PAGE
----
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Posts Tagged ‘mathematics

Yesterday my wife and i sat through a series of cinema ads that screened before the latest Hollywood blockbuster. One ad made our stomachs turn and churn.

The ad was from a regional publishing and edtech company. It claimed to have a cool new app that gamified math. Their solution was a problem: It combined slick-looking graphics of a town and data “analytics” with conventional worksheets.

I have described this type of “gamification” as chocolate-covered broccoli. It is an attempt to get kids to consume something good for them (broccoli/math) by disguising it with something they would actually eat (chocolate/game).

Doing this spoils the taste of good chocolate and healthy broccoli. It also sends the wrong message and expectation that games are for incentivising the unpleasant work that is math.

Consider another way to picture the app in the hands of a young learner. Imagine sending a child on a mission to collect recyclables from her apartment block. Every time the door opens at each household, she is given a math worksheet to complete. As she walks up each floor, the math gets more difficult and she receives stickers for each completed worksheet. Oh, and chocolate to fuel her climb.

Was the point of the exercise the collection of recyclables or the completion of math worksheets?

The point of math is logical thinking and problem-solving. There are aspects that need memorisation and even drilling, e.g., multiplication tables. But math should not be extrinsically driven by game mechanics.

Case in point — consider the approach of Eddie Woo, a math teacher who was a finalist in the Global Teacher Prize 2018 and winner of Australia’s Local Hero award.

Video source

Woo leverages not on games or gamification but on the wonder, utility, and authenticity of math.

To the developers of gaming or gamified math apps that say “it just works”, I ask WHY.

You cannot be a-theoretical with your answer. If you are, you have not done your research. If your answer is that it works in the short-term, consider what it does in the longer-term with learners who rely on incentivisation over actualisation.

I shared this cryptic tweet during the last #edsg fortnightly chat.

We had been focusing on the possible “game”-based changes to the Primary mathematics syllabus in Singapore.

I use “game” because what a teacher might understand as a game is not necessarily what students experience as gamers. A drill-and-practice “game” might be a welcome addition to the teacher toolbox, but it is not necessarily a game as the child understands it.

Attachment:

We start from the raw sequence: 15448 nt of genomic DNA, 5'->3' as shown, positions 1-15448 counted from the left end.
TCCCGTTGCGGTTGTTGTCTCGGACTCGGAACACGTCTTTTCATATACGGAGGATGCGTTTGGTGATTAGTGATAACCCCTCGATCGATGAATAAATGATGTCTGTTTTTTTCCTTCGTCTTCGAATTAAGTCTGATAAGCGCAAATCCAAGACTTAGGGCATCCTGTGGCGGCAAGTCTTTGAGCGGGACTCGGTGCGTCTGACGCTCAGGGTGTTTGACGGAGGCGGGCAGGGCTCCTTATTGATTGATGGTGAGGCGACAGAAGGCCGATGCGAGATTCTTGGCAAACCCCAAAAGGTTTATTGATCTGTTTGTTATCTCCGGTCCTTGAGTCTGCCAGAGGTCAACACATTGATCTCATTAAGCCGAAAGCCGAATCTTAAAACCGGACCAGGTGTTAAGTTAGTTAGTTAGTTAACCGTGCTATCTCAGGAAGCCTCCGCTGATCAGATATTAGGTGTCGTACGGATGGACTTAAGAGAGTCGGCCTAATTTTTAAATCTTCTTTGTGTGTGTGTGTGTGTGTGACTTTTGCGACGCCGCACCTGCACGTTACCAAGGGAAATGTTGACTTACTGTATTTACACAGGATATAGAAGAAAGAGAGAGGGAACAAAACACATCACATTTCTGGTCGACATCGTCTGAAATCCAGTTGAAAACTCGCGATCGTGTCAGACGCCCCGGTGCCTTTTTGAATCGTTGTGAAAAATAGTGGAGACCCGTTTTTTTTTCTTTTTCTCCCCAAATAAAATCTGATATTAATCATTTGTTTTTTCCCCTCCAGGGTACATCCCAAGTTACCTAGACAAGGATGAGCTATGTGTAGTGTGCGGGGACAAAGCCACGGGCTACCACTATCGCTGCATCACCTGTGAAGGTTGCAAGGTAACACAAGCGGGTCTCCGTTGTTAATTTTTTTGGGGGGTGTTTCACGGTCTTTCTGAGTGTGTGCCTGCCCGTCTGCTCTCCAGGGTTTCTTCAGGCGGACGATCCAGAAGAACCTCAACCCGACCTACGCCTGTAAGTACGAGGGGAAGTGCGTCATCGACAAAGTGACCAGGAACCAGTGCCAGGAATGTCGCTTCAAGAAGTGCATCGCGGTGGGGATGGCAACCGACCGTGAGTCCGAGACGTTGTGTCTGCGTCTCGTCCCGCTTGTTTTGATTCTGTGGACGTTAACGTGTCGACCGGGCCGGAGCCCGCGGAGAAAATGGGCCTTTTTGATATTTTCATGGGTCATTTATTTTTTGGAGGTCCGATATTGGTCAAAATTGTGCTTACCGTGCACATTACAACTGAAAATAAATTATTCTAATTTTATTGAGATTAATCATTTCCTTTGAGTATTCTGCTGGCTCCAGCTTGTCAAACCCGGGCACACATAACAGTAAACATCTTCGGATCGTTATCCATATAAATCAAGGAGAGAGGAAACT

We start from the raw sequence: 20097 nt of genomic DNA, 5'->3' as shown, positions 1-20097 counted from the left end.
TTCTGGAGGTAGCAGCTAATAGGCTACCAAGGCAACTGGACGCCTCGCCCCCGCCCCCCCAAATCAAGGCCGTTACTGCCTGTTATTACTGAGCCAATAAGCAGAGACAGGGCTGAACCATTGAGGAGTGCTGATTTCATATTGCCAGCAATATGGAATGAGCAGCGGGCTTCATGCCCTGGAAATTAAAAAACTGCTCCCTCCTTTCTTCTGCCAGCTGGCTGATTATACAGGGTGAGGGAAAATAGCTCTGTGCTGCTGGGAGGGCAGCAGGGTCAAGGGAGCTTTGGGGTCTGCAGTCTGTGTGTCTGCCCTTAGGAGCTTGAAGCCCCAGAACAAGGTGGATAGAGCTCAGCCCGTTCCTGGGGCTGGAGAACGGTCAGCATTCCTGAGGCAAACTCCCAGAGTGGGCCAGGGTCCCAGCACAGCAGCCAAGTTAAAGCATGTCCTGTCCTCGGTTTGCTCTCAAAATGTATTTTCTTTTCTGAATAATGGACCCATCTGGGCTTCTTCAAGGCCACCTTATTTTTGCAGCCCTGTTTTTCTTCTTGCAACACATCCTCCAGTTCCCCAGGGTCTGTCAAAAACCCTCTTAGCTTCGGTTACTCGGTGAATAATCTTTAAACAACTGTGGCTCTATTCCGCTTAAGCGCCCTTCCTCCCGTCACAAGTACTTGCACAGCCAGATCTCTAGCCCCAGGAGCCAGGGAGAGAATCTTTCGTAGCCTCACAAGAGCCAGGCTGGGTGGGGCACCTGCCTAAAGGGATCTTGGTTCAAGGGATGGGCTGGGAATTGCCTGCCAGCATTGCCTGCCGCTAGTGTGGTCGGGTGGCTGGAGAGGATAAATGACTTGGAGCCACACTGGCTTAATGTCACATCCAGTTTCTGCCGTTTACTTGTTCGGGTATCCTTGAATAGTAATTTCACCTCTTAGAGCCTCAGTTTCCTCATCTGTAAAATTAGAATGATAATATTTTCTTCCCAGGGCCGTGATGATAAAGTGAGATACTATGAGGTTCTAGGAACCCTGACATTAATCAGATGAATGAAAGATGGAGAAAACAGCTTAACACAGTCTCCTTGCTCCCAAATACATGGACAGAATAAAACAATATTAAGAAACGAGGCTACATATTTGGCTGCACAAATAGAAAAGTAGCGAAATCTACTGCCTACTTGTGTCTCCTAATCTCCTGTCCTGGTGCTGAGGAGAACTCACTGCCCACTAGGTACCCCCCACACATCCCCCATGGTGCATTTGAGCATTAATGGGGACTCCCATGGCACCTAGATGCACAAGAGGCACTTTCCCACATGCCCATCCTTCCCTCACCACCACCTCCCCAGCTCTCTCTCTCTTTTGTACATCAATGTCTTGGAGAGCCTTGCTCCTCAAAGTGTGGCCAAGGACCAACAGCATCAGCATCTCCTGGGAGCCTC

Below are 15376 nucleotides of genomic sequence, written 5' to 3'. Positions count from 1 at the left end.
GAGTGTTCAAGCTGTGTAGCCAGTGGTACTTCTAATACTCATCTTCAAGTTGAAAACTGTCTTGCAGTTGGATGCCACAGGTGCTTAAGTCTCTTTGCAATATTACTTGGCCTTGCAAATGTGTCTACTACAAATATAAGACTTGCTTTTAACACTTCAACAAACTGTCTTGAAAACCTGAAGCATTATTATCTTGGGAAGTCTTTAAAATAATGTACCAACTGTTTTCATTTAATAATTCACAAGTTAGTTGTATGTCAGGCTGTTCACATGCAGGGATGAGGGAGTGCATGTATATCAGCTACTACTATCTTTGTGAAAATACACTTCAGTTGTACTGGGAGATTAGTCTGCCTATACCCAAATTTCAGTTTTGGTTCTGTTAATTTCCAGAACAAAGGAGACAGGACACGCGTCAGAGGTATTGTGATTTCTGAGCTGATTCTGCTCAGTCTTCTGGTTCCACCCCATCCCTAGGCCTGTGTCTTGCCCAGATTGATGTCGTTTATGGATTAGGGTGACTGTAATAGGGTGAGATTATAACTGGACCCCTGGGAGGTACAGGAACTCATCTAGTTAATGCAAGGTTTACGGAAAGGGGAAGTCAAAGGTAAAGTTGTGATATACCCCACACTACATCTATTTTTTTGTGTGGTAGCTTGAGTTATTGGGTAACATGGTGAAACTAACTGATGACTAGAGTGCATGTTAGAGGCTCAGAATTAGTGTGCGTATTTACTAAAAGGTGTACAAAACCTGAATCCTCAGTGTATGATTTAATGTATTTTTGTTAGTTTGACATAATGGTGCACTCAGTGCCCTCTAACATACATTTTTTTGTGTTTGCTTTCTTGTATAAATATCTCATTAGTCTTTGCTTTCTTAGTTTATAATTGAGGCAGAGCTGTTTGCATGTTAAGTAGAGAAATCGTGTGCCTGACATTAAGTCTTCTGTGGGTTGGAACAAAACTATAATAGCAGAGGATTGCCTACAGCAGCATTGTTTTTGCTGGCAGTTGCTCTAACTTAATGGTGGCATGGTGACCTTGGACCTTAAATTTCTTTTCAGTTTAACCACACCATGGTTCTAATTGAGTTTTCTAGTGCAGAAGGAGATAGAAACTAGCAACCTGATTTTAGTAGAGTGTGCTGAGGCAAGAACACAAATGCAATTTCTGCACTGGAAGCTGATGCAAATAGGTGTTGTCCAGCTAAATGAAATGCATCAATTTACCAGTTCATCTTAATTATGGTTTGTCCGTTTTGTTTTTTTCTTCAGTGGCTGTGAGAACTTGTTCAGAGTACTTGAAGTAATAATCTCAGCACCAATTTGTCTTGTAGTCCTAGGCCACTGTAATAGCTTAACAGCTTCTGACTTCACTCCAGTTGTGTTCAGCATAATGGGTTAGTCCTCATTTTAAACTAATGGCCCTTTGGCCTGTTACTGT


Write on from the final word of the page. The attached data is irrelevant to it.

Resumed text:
Hence, Godin’s blog entry was timely, specifically this part:

That’s why it’s so important to understand the worldview and biases of the person you seek to influence, to connect with, to delight. And why the semiotics and stories we produce matter so much more than we imagine.

Another dimension of differing world views is the focus of the activity. To a teacher, it is MATH game; to kids, it is a math GAME. For an adult, the game is for learning a math principle; for a child, the game is for racking up points, being the fastest, or topping the charts.

The students are likely to enjoy game initially because of the novelty effect. They might even participate over a longer term because of the extrinsic rewards provided by gamification tools (which are not game-based learning).

Neither a reliance on novelty and extrinsic drive are desirable because a teacher might be forced to take part in the race to hyper stimulate and entertain.

If a teacher does not get forced into the “engage them” race, it is because students soon realise that drill-and-practice is not really a game and they reject this practice.

Adults rarely get into the child’s headspace when trying to plan activities that are supposed to be good for kids. So here are three guiding and core questions (as contextualised in game-based learning):

  1. What does the child think (is a game/about gaming)?
  2. How do they think (as they game)?
  3. What can I design based on sound educational psychology principles and rigorous research?

For the good of kids, we need to focus on what is good for kids. We start with a focus on kids, not curricula, syllabi, assessments, or policy. To be learner-centred, you have to be kid-centred first.

By the time you read this, I will be away on vacation with my family. But I’ll try to keep up if I can get free wifi.

Village Takeaway by cH@0s, on Flickr
Creative Commons Attribution-Noncommercial-No Derivative Works 2.0 Generic License  by  cH@0s 

I had two main takeaways from last week’s Educamp Singapore.

The first was @lekowala‘s (Adrain Loo) summary of his talk:

  • Science 1.0 is about didactic teaching
  • Science 2.0 is about inquiry-based learning
  • Science 3.0 is humanistic, i.e., using what you learn to do something to benefit others and/or the environment

The teaching and learning of Science is certainly evolving, but I am sure most educators would agree that the environmental conditions favour Science 1.0. That said, we ignore 3.0 at our peril because therein lies the real value in the subject.

The second was why @intmath (Murray Borne) suggested we slay dinosaur Math.

With tools like Wolfram|Alpha, Math learners can focus on higher order skills instead of things like contextless differentiation and integration. Let computers do what they are good at; let people develop what they should be good at! The other main point he made that resonated with me was contextualizing mathematics as much as possible in real problems or real life.

My audience might have liked the teaching philosophy I shared with them (“if you don’t reach them, you can’t teach them”), but practically all of us were talking about the same thing in different ways.

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